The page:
Artificial Intelligence Fights Wildlife Poaching

The National Science Foundation unleashes A.I. against criminals

Poacher hunters follow a path created by PAWS, an AI-driven app.
Poacher hunters follow a path created by PAWS, an AI-driven app.The photo is taken by a team leader from Rimba.

Humans tend to do pretty terrible things to the environment. And those who go about illegally killing animals and cutting down trees are downright criminal, and can be difficult to stop. So, the National Science Foundation has turned to artificial intelligence to help out.

It's not the only time we've turned to technology to help fight poachers. Earlier this year, realistic robots were used as traps, and of course there're always drones. But now, researchers are using A.I. applications that incorporate a game theory model for wildlife protection. The app is called PAWS (which stands for the Protection Assistant for Wildlife Security). It was developed in 2013, and tested in Malaysia and Uganda.

PAWS analyzes the terrain and topography of an area, incorporating the paths where animals most often travel--which means poachers will be more likely to travel them as well. In addition, the app can prescribe randomized patrols, which can keep poachers from learning a pattern and predicting when a wildlife officer may be nearby. Similar technology has been used by the Coast Guard and the Transportation Security Administration.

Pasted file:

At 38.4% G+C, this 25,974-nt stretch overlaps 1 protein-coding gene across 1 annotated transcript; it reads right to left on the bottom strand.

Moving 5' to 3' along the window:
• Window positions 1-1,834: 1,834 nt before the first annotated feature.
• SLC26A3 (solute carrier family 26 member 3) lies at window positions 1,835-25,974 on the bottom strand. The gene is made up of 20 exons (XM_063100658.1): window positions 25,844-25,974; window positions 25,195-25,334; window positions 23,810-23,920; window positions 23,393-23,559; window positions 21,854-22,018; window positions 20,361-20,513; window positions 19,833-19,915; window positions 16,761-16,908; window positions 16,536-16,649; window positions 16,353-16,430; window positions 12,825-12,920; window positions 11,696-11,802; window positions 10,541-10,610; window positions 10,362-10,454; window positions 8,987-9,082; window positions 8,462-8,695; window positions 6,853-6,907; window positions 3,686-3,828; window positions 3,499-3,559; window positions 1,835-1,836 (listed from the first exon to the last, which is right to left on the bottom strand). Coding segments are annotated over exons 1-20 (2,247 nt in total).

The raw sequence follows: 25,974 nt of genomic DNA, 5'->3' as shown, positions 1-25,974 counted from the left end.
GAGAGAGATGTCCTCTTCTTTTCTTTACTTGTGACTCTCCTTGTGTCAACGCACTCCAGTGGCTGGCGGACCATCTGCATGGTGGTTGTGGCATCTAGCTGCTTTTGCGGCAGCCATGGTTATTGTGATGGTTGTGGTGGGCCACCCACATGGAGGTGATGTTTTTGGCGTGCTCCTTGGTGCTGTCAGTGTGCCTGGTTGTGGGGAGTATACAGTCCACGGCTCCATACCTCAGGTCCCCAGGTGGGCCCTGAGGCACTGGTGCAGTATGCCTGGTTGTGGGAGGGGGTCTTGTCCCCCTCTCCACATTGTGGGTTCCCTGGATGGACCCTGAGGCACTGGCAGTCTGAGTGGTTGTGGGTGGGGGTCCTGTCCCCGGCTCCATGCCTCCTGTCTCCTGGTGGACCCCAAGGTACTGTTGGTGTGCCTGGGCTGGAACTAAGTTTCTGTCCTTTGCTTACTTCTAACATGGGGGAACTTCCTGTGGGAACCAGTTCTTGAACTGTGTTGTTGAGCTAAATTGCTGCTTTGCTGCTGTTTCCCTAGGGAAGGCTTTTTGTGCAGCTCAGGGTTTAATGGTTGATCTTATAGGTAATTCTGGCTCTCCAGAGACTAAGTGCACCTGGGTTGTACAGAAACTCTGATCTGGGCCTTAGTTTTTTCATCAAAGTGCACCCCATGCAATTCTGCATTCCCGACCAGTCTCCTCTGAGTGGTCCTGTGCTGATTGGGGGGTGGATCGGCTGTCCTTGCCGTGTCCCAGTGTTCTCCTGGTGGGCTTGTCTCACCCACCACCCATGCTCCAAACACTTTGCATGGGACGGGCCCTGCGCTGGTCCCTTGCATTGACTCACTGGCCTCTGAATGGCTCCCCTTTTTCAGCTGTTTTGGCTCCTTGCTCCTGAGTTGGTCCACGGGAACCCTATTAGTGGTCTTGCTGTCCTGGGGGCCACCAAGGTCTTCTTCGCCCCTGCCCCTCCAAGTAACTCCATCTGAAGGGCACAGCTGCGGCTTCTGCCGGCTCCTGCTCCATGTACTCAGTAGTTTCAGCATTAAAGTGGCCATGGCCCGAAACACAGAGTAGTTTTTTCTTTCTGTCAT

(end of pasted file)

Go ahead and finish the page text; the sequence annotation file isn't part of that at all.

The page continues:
Recently, PAWS was combined with another algorithm, called CAPTURE (Comprehensive Anti-Poaching Tool with Temporal and Observation Uncertainty Reasoning), which is used to predict how likely a poacher attack will be.

And to combat illegal loggers, researchers have developed a method known as SORT (which stands for Simultaneous Optimization of Resource Teams). Since the agencies that protect our forests don't have an unlimited budget to put toward the effort, researchers built SORT to determine the most efficient ways to monitor the trees. SORT takes into account the maps of national parks, and models using the budget constraints, and so far has been tested using data from Madagascar.